The moratorium on wind farm construction in the Town of Prattsburgh will continue for another six months.
The town board approved the extension at this week’s meeting by a 3-1 vote.
Prattsburgh Town Supervisor Al Wordingham said the extension will allow the town’s comprehensive plan to be completed.
There was little public opposition during the public hearing on the moratorium extension, first enacted in March 2010.
Resident Leonard McConnell asked if continuing the moratorium would lead to a lawsuit by wind developer Ecogen.
“I don’t know,” Wordingham said. “It hasn’t so far.”
Wordingham, along with fellow board members Anneke Radin-Snaith and Chuck Shick, voted for the extension. Stacey Bottoni voted against it, while Steve Kula was absent.
The future of wind development in the town remains up in the air.
Earlier this year, after a long legal battle with Ecogen, Prattsburgh town board members approved a road use agreement.
The agreement effectively allowed the developer to go ahead with its plans to put up 16 turbines in the town, with a state Supreme Court justice giving Ecogen a limited amount of time to prove it had vested interest.
However, since then the state Legislature has reenacted Article X, which sets up a seven-member panel to decide where small 25-megawatt wind farms may be built.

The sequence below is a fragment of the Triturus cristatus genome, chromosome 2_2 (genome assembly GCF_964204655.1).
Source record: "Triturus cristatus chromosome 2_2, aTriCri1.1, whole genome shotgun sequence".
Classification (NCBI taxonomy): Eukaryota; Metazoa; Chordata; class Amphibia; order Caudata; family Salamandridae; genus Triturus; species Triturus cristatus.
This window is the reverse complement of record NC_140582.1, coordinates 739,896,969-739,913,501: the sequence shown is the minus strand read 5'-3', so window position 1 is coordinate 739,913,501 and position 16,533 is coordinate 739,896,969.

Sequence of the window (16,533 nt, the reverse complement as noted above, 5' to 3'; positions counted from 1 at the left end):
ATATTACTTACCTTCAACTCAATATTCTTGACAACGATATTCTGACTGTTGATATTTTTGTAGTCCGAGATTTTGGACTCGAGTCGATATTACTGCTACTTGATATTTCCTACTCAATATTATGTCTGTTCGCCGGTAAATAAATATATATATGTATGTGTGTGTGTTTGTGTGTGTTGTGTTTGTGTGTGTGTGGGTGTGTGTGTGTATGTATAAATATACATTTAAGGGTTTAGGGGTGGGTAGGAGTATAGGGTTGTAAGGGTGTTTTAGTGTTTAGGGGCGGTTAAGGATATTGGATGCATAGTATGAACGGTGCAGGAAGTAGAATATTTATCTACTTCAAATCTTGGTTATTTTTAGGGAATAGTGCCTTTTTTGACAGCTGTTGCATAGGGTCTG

Article X does not affect existing projects, such as Ecogen’s, but does allow developers to resubmit applications and go through the permit process.
The wind industry in Steuben County, once thought to be booming, has hit a number of roadblocks.
Of the six wind farms proposed in the county 10 years ago, one is operating in the Town of Cohocton and another in the Town of Howard is under construction.
Supporters say the turbines are a source of renewable energy and bring needed revenues to the town.
But opponents said the turbines threaten the health and welfare of people and the environment. That tension between both sides has been a factor in delaying projects, with legal wrangles in several communities.
In the towns of Caton and Hartsville, wind developers bowed out as local opposition mounted and competition for state subsidies escalated. In Prattsburgh, a second developer, First Wind, pulled out two years ago, citing the poor national economy.
There are questions about wind-generated energy on the national front, too.
The Huffington Post recently reported additional output from existing and new turbines has increased by very little during the past three years.
On Aug. 12, the news agency reported the wind industry’s lackluster performance is due to local opposition, serious questions about turbine noise, declining support for governmental subsidies, and the drop in natural gas prices.
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